March 1 traditionally marked a milestone in the cash market for grains. The day when some farm loan payments were due coincided with the start of deliveries against March futures contracts. Cash flow sales by farmers sometimes swamped the market, weakening basis. Other times low cash prices kept grain bins locked as shippers eyed the start of traffic on the river system on parts of the Mississippi that shut for winter.
This year the cash market is mostly a standoff as trading begins in the last full week of February. In addition to the usual tug-of-war between buyers and sellers, transportation remains a wild card on much of the Mississippi and Ohio Rivers. High water and ice raised barge rates to unusually high levels last week, increasing the cost of shipping corn from the Illinois River to the Gulf by another 6.5 cents a bushel.
The increased expense mostly weakened bids on the waterways, though basis was stronger in export markets thanks to good demand. Better basis off the PNW kept rail markets headed west good and the market overall got a boost at last from ethanol. The rally in crude oil lifted prices for the biofuel, improving margins as demand appeared to firm too. Plants raised basis to attract needed feedstocks, helping offset some of the river weakness. Average basis was steady to a penny stronger for corn as a result.
Basis in the soybean trade followed a similar trajectory: Weakness on the rivers but strength elsewhere. Bids strengthened at the Gulf and PNW, and processors also were mostly bidding up prices as margins remain decent. Members of the National Oilseed Processors Association reported record January soybean usage last week, and average soybean basis firmed a penny or two.
While more than 1,000 lots each of soybeans and corn are registered for delivery, only 10 lots are ready in Toledo with just 2 in Kansas. Wheat basis overall is faring much better than corn and beans, which could be a measure of the effectiveness of the variable storage rates used in futures contracts.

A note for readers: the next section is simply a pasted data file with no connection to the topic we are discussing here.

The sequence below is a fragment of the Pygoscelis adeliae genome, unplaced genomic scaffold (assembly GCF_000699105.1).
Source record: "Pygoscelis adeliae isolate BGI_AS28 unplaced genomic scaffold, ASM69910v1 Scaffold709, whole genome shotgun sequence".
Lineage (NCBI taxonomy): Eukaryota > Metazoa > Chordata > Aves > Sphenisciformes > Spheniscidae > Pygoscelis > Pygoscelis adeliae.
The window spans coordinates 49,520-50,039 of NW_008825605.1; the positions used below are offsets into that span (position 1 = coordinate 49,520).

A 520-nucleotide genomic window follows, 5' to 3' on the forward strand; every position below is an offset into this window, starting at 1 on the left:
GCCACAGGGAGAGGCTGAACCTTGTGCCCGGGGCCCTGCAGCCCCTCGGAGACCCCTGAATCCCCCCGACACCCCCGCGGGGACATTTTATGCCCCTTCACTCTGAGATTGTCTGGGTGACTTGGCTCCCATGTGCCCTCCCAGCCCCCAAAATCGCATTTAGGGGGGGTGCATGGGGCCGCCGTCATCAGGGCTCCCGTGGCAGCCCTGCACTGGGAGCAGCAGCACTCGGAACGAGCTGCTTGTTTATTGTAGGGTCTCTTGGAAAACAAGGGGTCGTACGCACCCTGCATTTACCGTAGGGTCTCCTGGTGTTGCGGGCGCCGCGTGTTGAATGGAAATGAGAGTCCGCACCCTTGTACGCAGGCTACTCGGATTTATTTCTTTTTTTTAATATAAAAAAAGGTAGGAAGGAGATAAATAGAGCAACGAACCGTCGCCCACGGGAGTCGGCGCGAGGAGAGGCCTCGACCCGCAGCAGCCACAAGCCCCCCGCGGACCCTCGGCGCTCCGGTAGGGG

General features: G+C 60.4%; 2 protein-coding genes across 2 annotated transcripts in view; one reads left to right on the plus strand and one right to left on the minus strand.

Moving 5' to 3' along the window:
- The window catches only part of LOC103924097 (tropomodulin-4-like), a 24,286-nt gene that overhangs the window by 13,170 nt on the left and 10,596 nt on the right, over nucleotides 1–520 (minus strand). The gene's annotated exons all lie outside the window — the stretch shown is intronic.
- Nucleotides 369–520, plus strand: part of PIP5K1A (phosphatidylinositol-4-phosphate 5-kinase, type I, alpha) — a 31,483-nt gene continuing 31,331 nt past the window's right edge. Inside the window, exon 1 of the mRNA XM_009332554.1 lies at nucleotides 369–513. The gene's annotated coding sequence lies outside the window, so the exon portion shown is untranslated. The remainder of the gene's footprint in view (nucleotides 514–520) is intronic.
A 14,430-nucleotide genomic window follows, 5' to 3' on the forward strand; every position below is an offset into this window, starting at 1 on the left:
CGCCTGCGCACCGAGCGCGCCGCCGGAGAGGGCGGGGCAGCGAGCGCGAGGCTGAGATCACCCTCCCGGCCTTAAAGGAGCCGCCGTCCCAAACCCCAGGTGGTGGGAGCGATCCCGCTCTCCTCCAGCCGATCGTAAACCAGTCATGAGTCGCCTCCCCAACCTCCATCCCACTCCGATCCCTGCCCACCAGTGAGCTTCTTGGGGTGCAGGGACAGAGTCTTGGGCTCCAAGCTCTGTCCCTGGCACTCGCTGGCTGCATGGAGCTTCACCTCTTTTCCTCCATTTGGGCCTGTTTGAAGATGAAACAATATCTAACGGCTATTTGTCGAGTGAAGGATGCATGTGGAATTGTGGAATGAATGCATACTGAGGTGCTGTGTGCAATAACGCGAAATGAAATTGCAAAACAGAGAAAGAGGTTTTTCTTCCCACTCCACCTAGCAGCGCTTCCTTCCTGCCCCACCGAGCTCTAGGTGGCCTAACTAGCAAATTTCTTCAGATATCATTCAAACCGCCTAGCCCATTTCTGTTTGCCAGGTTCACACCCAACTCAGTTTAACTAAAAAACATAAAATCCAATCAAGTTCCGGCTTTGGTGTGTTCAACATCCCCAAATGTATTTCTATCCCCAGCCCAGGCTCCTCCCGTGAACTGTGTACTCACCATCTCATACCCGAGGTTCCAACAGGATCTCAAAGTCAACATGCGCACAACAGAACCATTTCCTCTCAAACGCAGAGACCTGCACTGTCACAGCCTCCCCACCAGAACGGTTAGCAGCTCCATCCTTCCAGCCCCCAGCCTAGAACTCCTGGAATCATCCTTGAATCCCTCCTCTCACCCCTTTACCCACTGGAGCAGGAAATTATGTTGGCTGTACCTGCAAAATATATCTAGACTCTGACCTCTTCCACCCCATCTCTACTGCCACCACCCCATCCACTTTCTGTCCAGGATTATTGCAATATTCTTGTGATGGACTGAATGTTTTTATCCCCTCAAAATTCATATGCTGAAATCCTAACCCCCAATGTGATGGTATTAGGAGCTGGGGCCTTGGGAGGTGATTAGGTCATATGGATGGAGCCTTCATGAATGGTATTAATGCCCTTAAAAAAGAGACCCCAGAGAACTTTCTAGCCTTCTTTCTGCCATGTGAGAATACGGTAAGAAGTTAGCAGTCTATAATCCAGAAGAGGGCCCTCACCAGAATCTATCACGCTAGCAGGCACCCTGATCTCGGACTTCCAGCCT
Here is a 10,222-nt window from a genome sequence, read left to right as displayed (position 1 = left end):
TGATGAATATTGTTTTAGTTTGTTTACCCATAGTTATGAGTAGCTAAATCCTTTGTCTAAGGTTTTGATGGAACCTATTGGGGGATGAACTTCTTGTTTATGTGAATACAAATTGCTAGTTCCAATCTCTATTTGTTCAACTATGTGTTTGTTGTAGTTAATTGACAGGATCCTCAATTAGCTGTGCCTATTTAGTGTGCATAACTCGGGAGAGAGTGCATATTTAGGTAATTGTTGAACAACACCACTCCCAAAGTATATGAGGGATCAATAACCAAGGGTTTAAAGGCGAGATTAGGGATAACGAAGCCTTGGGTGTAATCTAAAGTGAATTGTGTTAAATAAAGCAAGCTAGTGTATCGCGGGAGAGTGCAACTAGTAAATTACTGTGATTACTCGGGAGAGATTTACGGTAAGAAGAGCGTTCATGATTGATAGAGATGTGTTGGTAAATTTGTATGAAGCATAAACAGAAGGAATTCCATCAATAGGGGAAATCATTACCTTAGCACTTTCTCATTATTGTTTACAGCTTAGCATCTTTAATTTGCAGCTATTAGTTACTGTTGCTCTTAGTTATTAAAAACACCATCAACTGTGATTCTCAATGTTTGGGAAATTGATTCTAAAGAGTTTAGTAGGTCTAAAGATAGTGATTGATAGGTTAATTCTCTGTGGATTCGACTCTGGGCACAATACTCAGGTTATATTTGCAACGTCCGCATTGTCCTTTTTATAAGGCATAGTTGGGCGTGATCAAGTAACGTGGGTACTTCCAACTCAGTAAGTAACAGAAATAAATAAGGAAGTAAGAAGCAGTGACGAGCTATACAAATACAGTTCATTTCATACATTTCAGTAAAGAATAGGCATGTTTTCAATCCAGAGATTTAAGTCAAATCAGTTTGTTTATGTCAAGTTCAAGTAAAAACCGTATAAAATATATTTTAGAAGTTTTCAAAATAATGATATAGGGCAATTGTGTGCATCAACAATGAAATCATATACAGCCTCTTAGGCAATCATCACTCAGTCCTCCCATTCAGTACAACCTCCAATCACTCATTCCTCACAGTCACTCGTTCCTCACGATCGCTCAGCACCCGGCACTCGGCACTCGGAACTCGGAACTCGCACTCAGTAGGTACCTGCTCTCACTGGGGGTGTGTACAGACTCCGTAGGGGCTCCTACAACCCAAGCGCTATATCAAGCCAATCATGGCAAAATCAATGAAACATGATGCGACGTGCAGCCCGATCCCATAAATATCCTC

Still, basis last week in wheat was a regional affair. Bids for soft red winter wheat faltered from Missouri to Ohio, thanks in part to high shipping costs. But basis for hard wheat strengthened off both the PNW and Texas Gulf, lifting cash markets.
The sorghum market hasn’t had much to cheer about after Chinese trade retaliations squelched demand. But hopes for a resolution to the tariff dispute appeared to lift the mood of the market last week, firming basis on average a couple of cents.
The interactive maps below show how basis fared around the country. Click the box in the upper left-hand corner of the map to bring up the legend, and to turn features show on or off.
Download a complete version of the outlook with extensive charts and analysis using the Download button at the end of this report.
Bryce Knorr first joined Farm Futures Magazine in 1987. In addition to analyzing and writing about the commodity markets, he is a former futures introducing broker and is a registered Commodity Trading Advisor. He conducts Farm Futures exclusive surveys on acreage, production and management issues and is one of the analysts regularly contracted by business wire services before major USDA crop reports. Besides the Morning Call on www.FarmFutures.com he writes weekly reviews for corn, soybeans, and wheat that include selling price targets, charts and seasonal trends. His other weekly reviews on basis, energy, fertilizer and financial markets and feature price forecasts for key crop inputs. A journalist with 38 years of experience, he received the Master Writers Award from the American Agricultural Editors Association.
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